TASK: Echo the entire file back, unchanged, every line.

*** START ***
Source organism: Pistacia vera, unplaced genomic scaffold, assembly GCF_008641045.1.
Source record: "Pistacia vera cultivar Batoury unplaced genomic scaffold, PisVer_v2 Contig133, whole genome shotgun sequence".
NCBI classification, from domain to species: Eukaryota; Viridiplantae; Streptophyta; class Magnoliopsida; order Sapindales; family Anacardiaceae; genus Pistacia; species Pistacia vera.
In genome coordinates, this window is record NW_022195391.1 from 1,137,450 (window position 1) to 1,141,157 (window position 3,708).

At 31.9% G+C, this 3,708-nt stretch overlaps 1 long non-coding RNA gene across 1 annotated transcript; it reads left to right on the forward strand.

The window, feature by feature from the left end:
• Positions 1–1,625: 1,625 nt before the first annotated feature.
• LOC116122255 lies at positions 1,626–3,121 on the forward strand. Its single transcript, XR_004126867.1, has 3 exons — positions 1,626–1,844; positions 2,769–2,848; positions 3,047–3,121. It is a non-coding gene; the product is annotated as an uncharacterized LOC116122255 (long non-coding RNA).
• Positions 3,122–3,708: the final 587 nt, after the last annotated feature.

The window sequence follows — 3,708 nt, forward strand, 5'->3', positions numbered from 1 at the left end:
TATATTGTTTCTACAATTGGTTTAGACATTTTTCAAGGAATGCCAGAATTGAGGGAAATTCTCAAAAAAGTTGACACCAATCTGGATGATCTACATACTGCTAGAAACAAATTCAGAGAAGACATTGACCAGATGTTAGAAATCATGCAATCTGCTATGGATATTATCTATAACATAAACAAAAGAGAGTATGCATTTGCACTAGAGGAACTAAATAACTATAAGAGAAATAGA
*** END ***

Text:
Source organism: Pistacia vera, unplaced genomic scaffold, assembly GCF_008641045.1.
Source record: "Pistacia vera cultivar Batoury unplaced genomic scaffold, PisVer_v2 Contig133, whole genome shotgun sequence".
NCBI classification, from domain to species: Eukaryota; Viridiplantae; Streptophyta; class Magnoliopsida; order Sapindales; family Anacardiaceae; genus Pistacia; species Pistacia vera.
In genome coordinates, this window is record NW_022195391.1 from 1,137,450 (window position 1) to 1,141,157 (window position 3,708).

At 31.9% G+C, this 3,708-nt stretch overlaps 1 long non-coding RNA gene across 1 annotated transcript; it reads left to right on the forward strand.

The window, feature by feature from the left end:
• Positions 1–1,625: 1,625 nt before the first annotated feature.
• LOC116122255 lies at positions 1,626–3,121 on the forward strand. Its single transcript, XR_004126867.1, has 3 exons — positions 1,626–1,844; positions 2,769–2,848; positions 3,047–3,121. It is a non-coding gene; the product is annotated as an uncharacterized LOC116122255 (long non-coding RNA).
• Positions 3,122–3,708: the final 587 nt, after the last annotated feature.

The window sequence follows — 3,708 nt, forward strand, 5'->3', positions numbered from 1 at the left end:
TATATTGTTTCTACAATTGGTTTAGACATTTTTCAAGGAATGCCAGAATTGAGGGAAATTCTCAAAAAAGTTGACACCAATCTGGATGATCTACATACTGCTAGAAACAAATTCAGAGAAGACATTGACCAGATGTTAGAAATCATGCAATCTGCTATGGATATTATCTATAACATAAACAAAAGAGAGTATGCATTTGCACTAGAGGAACTAAATAACTATAAGAGAAATAGA